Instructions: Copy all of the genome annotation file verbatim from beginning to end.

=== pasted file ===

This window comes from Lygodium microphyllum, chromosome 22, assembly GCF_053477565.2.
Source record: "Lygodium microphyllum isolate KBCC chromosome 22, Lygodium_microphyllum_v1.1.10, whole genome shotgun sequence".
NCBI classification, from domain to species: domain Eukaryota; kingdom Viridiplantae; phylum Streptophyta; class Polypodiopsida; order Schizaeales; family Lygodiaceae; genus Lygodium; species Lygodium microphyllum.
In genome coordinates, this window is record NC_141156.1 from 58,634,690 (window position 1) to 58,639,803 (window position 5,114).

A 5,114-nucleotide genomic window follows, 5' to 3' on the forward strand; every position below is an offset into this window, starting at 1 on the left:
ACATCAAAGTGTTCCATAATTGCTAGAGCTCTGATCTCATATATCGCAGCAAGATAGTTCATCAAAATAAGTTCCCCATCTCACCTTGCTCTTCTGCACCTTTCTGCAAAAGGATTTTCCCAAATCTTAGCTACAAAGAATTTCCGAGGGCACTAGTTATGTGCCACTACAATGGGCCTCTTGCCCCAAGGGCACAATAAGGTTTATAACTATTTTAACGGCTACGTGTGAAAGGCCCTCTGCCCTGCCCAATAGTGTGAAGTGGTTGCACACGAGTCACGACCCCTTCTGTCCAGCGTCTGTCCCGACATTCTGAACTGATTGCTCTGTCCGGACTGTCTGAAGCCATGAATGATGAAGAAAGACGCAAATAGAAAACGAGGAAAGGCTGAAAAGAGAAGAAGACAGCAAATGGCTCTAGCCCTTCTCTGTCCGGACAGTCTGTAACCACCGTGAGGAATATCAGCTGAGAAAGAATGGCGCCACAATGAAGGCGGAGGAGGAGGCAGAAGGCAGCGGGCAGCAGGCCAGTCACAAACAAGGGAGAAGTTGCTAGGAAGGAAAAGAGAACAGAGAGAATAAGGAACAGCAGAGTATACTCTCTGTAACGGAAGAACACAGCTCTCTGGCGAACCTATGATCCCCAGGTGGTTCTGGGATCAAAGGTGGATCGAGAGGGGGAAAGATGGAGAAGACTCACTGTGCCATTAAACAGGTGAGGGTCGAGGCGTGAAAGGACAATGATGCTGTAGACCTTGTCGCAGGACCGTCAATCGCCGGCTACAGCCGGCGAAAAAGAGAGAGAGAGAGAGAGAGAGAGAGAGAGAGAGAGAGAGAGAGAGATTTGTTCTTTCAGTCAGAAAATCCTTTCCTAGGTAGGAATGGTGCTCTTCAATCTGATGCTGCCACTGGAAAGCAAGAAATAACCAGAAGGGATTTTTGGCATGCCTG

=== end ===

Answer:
This window comes from Lygodium microphyllum, chromosome 22, assembly GCF_053477565.2.
Source record: "Lygodium microphyllum isolate KBCC chromosome 22, Lygodium_microphyllum_v1.1.10, whole genome shotgun sequence".
NCBI classification, from domain to species: domain Eukaryota; kingdom Viridiplantae; phylum Streptophyta; class Polypodiopsida; order Schizaeales; family Lygodiaceae; genus Lygodium; species Lygodium microphyllum.
In genome coordinates, this window is record NC_141156.1 from 58,634,690 (window position 1) to 58,639,803 (window position 5,114).

A 5,114-nucleotide genomic window follows, 5' to 3' on the forward strand; every position below is an offset into this window, starting at 1 on the left:
ACATCAAAGTGTTCCATAATTGCTAGAGCTCTGATCTCATATATCGCAGCAAGATAGTTCATCAAAATAAGTTCCCCATCTCACCTTGCTCTTCTGCACCTTTCTGCAAAAGGATTTTCCCAAATCTTAGCTACAAAGAATTTCCGAGGGCACTAGTTATGTGCCACTACAATGGGCCTCTTGCCCCAAGGGCACAATAAGGTTTATAACTATTTTAACGGCTACGTGTGAAAGGCCCTCTGCCCTGCCCAATAGTGTGAAGTGGTTGCACACGAGTCACGACCCCTTCTGTCCAGCGTCTGTCCCGACATTCTGAACTGATTGCTCTGTCCGGACTGTCTGAAGCCATGAATGATGAAGAAAGACGCAAATAGAAAACGAGGAAAGGCTGAAAAGAGAAGAAGACAGCAAATGGCTCTAGCCCTTCTCTGTCCGGACAGTCTGTAACCACCGTGAGGAATATCAGCTGAGAAAGAATGGCGCCACAATGAAGGCGGAGGAGGAGGCAGAAGGCAGCGGGCAGCAGGCCAGTCACAAACAAGGGAGAAGTTGCTAGGAAGGAAAAGAGAACAGAGAGAATAAGGAACAGCAGAGTATACTCTCTGTAACGGAAGAACACAGCTCTCTGGCGAACCTATGATCCCCAGGTGGTTCTGGGATCAAAGGTGGATCGAGAGGGGGAAAGATGGAGAAGACTCACTGTGCCATTAAACAGGTGAGGGTCGAGGCGTGAAAGGACAATGATGCTGTAGACCTTGTCGCAGGACCGTCAATCGCCGGCTACAGCCGGCGAAAAAGAGAGAGAGAGAGAGAGAGAGAGAGAGAGAGAGAGAGAGAGAGAGATTTGTTCTTTCAGTCAGAAAATCCTTTCCTAGGTAGGAATGGTGCTCTTCAATCTGATGCTGCCACTGGAAAGCAAGAAATAACCAGAAGGGATTTTTGGCATGCCTG